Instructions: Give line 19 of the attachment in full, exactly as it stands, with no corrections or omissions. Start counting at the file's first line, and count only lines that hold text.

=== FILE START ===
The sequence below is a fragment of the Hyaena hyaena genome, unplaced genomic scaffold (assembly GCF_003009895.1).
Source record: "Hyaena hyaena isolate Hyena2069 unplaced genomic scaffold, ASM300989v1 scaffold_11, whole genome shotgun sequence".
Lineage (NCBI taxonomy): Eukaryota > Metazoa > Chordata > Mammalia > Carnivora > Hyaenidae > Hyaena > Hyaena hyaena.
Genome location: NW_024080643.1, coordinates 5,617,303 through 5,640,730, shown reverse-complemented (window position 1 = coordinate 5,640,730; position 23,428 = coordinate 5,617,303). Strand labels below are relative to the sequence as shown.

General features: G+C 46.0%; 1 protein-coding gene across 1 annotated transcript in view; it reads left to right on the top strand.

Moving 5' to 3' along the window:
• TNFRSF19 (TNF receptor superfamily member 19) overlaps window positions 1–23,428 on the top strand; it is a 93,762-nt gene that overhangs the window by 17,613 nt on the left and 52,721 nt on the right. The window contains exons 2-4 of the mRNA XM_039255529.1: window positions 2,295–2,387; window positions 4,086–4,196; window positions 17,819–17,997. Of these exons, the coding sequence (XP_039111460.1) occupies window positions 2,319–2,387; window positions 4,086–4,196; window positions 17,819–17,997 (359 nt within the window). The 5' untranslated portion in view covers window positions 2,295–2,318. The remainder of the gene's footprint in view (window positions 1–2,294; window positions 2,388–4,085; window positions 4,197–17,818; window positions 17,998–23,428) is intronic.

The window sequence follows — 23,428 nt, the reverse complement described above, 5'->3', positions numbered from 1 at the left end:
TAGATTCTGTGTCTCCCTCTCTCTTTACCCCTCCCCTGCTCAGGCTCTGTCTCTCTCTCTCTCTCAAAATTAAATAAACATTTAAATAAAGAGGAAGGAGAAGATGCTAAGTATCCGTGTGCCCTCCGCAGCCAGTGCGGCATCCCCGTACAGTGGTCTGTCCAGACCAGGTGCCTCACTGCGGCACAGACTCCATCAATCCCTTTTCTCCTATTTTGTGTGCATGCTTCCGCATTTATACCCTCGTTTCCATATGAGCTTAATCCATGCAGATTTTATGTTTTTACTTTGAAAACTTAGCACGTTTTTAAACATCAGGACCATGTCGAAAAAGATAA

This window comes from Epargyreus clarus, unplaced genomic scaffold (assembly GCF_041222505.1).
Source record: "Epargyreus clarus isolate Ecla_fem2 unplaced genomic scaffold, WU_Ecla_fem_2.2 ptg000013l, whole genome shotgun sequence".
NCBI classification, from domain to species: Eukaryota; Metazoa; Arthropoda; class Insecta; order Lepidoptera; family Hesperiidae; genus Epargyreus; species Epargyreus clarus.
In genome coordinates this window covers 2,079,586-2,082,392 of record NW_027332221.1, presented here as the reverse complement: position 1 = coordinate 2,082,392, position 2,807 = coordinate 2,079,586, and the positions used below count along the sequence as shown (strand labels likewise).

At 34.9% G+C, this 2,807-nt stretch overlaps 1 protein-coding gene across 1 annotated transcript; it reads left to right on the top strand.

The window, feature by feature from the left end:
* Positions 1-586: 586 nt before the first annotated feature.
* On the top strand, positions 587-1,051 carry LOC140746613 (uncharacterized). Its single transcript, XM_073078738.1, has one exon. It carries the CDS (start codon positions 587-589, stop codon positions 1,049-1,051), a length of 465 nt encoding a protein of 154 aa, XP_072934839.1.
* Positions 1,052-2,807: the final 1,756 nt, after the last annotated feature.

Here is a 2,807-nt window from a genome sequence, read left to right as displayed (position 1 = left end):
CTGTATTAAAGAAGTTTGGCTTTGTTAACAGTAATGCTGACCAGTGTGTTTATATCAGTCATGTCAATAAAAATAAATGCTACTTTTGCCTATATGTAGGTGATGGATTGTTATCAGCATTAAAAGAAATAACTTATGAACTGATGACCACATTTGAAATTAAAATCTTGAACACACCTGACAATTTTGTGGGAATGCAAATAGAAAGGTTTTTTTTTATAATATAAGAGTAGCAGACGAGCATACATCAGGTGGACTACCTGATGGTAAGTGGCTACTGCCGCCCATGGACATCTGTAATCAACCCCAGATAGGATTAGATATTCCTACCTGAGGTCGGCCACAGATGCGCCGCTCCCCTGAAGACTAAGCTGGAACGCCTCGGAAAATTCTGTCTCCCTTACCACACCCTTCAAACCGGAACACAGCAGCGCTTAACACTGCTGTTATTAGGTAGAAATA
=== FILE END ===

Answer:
Here is a 2,807-nt window from a genome sequence, read left to right as displayed (position 1 = left end):